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A 91-year-old survivor of the Holocaust has invited the President of Iran to “learn compassion” and educate himself after his public dismissal of the Holocaust this week.

Rae Goldfarb, who was born to a Polish-Jewish family in what is today Belarus, told IranWire: “I would like to take him to my town, and have him open up the grave where 3,000 people were shot dead.”

Ebrahim Raisi arrived in New York late on Monday to attend the UN General Assembly. In his first interview with a Western media outlet since his inauguration last year, he was asked by CBS News if he accepted that a massacre of 6 million Jews took place in World War II.

In response, the Iranian premier told presenter Leslie Stahl: “Look. Historical events should be investigated by researchers and historians. There are some signs that it happened. If so, they should allow it to be investigated and researched.”

State-sponsored antisemitism and Holocaust denial has been rampant in Iran since the 1979 Islamic Revolution. Today it is promoted in public announcements, the media and school textbooks. It reached new, toxic heights under Mahmoud Ahmadinejad in the mid-2000s.

Raisi’s comments during his first presidential visit to a democratic country – and ahead of a summit of world leaders – have sparked outrage and drawn condemnation from the White House and Yad Vashem in Israel.

For individual observers, too, the Iranian president’s response was dispiriting. “The sites where the atrocities happened have been preserved by governments, where they happened,” Goldfarb told IranWire. “They didn’t conceal them. Perhaps he’s not used to the fact that some governments acknowledge their atrocities.”

Born Rachel Mutterperl in the small town of Dokszyce, Poland, Goldfarb was 10 years old when Germany invaded the Soviet Union, bringing its occupied territories under Nazi rule.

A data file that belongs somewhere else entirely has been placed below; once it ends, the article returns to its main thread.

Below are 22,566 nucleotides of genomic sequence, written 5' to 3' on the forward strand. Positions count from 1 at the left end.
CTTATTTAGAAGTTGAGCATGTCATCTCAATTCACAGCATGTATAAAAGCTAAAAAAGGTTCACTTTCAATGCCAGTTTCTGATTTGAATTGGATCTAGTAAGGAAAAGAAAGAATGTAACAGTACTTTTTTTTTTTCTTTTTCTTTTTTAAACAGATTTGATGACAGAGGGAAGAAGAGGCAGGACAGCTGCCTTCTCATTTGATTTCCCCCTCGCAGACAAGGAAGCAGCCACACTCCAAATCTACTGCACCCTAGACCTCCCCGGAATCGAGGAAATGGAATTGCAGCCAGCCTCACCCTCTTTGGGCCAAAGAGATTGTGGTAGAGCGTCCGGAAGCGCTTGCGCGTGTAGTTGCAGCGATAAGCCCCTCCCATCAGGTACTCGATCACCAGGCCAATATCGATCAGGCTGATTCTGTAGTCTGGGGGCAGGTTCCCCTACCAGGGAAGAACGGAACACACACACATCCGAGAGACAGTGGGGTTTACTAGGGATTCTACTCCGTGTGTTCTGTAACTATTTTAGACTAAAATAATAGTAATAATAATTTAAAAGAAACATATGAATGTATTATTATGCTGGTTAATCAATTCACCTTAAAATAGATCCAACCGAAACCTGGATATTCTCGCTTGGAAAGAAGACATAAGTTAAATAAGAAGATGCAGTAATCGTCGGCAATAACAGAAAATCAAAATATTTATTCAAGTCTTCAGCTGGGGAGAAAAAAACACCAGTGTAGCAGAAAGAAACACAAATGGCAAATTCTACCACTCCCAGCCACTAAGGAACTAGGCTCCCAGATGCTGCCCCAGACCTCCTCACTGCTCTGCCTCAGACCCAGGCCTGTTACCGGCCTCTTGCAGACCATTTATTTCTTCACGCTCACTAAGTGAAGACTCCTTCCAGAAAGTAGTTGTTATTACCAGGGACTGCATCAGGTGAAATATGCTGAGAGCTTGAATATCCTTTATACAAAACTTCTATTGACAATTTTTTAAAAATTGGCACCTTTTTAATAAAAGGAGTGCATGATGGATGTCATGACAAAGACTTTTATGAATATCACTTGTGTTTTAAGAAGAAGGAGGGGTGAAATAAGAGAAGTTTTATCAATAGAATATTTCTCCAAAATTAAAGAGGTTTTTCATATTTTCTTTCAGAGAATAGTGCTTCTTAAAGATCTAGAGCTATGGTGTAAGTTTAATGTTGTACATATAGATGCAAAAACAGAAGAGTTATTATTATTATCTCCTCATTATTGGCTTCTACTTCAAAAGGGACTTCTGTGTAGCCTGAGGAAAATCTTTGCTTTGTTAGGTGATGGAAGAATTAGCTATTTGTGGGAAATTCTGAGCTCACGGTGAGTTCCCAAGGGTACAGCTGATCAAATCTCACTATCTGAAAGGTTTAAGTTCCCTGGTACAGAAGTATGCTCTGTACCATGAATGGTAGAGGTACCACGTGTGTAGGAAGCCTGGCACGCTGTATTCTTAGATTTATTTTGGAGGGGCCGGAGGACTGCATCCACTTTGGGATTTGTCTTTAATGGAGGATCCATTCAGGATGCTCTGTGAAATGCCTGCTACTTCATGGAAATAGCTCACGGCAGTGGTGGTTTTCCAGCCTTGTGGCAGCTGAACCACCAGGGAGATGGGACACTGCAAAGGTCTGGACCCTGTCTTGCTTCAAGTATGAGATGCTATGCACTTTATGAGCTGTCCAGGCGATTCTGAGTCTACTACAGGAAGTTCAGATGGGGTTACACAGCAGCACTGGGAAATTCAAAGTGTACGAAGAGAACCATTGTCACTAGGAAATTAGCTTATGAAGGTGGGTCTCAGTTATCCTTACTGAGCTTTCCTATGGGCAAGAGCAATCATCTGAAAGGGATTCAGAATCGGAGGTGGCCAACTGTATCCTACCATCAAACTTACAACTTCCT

Jews in Dokszyce were made to wear yellow badges and confined to a ghetto near the synagogue, separated from the rest of the town by walls and barbed wire. The next year, the mass killings of Jews began.

One night just before before the final liquidation, the family fled and were sheltered by a farmer in a nearby village. But Goldfarb’s father and her younger brother Shlomo were betrayed to the Germans and killed. Rachel and her mother escaped to another ghetto in Glebokie, then seized the chance to join a group of Russian partisans in the forest.

In late 1944 the pair made their way to Lublin, Poland and later to Italy through the Alps. Finally in 1947, mother and daughter emigrated to the United States, where Rachel went on to marry Harvy Goldfarb, also a Holocaust survivor.

Today Goldfarb volunteers with the US Holocaust Memorial Museum in Washington, DC. “My memories as a child are sketchy,” she told IranWire. “It’s as if they were pictures, slides.

“I remember sitting in hiding, in a very crowded space, while people were dragged from our house and taken to their death. I remember living with the farmer. Neighbours told the Germans about Shlomo for 10 kilos of sugar. They bartered his life for that. I remember the women that sent my mother and I running because she knew I would be taken away next. All I can say is anybody who denies the Holocaust should have gone through something like that.”

Iran was a differently-run country during World War II. For a brief period in the immediate aftermath, the country played host to thousands of young Polish-Jewish refugees who came to be known as the “Tehran Children”. Many of them relocated to Israel after 1948.

Then and now, Goldfarb said, Iran was thought of by Jews as a “beautiful country”. In fact, “Iran was a place where Jews found a lot of help and freedom, going back to Biblical times. I can’t understand why it’s so belligerent now.”

If she had the chance to meet Raisi, she said, she would take him to her hometown where her whole family were buried, as well as to Auschwitz and the sites of documented atrocities in Europe.

She added that in accordance with both of their scriptures, the Torah and the Quran, as well as with the Bible: “I would also teach him compassion. All human beings have the same desire to love a life of freedom, a life of understanding of others and being understood the same way.

“The Bible says that if you forget something, you let your right hand wither. If you forget the Holocaust, I think your mind is withered. And those who have not learned from the past are going to be doomed into the future.”

A Holocaust Survivor’s Message to Ebrahim Raisi

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